Americans love Judge Judy, who has had the top daytime TV show for years. But they're not so sure about her profession.
Judges are supposed to maintain the highest honesty and ethical standards, but survey respondents were split on whether to rate them "high" for trustworthiness — or just average.
13. College teachers
Do you have any idea what college costs these days? Tuition, room and board at a four-year private university now averages $47,000, the College Board says. That's per year.
At those prices, a family wants to believe that the faculty can be trusted to provide a good education. And Gallup says about half of Americans do give college professors top grades for ethics and honesty.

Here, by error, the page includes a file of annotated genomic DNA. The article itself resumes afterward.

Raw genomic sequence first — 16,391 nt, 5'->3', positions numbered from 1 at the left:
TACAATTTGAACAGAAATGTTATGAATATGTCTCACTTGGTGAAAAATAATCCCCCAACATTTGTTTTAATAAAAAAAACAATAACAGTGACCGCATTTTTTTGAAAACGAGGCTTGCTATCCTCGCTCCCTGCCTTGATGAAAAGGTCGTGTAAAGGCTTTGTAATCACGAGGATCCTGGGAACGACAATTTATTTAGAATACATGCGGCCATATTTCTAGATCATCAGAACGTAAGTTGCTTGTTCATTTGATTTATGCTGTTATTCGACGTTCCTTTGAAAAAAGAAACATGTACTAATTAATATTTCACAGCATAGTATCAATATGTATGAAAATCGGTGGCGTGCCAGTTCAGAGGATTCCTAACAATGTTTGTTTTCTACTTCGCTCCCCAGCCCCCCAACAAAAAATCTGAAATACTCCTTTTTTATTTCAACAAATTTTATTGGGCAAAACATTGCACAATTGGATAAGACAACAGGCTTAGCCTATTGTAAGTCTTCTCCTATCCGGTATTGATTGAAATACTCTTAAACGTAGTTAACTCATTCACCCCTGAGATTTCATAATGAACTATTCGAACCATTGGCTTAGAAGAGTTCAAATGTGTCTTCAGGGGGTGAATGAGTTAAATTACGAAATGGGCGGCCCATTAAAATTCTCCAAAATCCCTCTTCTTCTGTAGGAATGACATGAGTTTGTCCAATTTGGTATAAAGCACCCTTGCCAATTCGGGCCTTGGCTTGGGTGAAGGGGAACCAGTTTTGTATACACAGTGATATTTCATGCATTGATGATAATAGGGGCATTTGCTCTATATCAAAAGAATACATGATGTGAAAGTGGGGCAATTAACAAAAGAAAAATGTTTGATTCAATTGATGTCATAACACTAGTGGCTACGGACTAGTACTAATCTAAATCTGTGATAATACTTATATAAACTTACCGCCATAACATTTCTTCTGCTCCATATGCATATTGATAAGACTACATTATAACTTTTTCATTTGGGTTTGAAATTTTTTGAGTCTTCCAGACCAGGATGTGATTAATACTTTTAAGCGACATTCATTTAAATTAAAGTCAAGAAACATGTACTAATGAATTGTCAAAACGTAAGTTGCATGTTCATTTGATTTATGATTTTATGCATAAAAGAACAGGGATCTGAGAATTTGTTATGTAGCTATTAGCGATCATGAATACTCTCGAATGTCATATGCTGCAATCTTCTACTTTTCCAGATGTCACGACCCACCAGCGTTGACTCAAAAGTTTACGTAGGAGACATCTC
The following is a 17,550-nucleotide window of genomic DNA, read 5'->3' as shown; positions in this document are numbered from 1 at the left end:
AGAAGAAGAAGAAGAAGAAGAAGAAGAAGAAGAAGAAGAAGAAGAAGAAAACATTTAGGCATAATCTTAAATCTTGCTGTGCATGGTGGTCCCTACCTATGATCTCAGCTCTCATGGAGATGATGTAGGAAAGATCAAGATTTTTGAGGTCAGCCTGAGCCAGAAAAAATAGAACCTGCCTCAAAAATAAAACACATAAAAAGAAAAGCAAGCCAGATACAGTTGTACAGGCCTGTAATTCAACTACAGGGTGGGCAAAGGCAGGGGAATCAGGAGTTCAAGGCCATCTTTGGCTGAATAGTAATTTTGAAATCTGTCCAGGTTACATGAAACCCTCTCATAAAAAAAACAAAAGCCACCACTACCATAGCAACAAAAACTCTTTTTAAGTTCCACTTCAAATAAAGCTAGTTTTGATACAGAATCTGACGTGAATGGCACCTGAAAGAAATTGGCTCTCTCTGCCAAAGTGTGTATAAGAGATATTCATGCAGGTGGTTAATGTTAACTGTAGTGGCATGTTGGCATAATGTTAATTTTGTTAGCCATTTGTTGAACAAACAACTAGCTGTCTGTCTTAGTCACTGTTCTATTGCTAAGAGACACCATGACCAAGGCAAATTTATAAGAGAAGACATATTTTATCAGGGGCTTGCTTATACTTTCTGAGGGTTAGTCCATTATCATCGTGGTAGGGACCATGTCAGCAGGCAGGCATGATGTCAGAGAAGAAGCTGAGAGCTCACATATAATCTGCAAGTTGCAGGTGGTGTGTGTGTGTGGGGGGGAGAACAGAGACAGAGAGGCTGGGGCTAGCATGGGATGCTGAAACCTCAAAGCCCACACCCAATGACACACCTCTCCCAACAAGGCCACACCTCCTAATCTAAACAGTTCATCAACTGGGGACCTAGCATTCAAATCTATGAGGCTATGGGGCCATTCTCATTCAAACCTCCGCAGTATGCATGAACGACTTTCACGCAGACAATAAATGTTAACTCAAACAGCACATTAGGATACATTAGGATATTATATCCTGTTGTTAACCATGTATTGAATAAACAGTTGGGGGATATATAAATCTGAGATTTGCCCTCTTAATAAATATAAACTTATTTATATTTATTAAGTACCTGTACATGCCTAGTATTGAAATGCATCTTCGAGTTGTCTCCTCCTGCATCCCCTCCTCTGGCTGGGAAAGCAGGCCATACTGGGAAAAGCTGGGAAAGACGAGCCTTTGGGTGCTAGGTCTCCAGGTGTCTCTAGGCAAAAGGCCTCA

12. Local officeholders
Voters want to have faith in the officeholders who write local laws and deal with the municipal issues that affect them directly. However, corrupt local politicians ruin it for their profession.
They rate just "average" for honesty, though that's better than their counterparts in higher levels of government.
When we hand our money over to bankers, there's obviously a lot of trust involved. But the profession is another one that's mostly seen as just "average" for ethics.
Could that have something to do with all the fees that banks charge? They're easy enough to avoid — if you shop around for an account that doesn't have them.
10. Nursing home operators
We now enter the 10 professions that Americans rate lowest for honesty, and leading the pack are nursing home operators.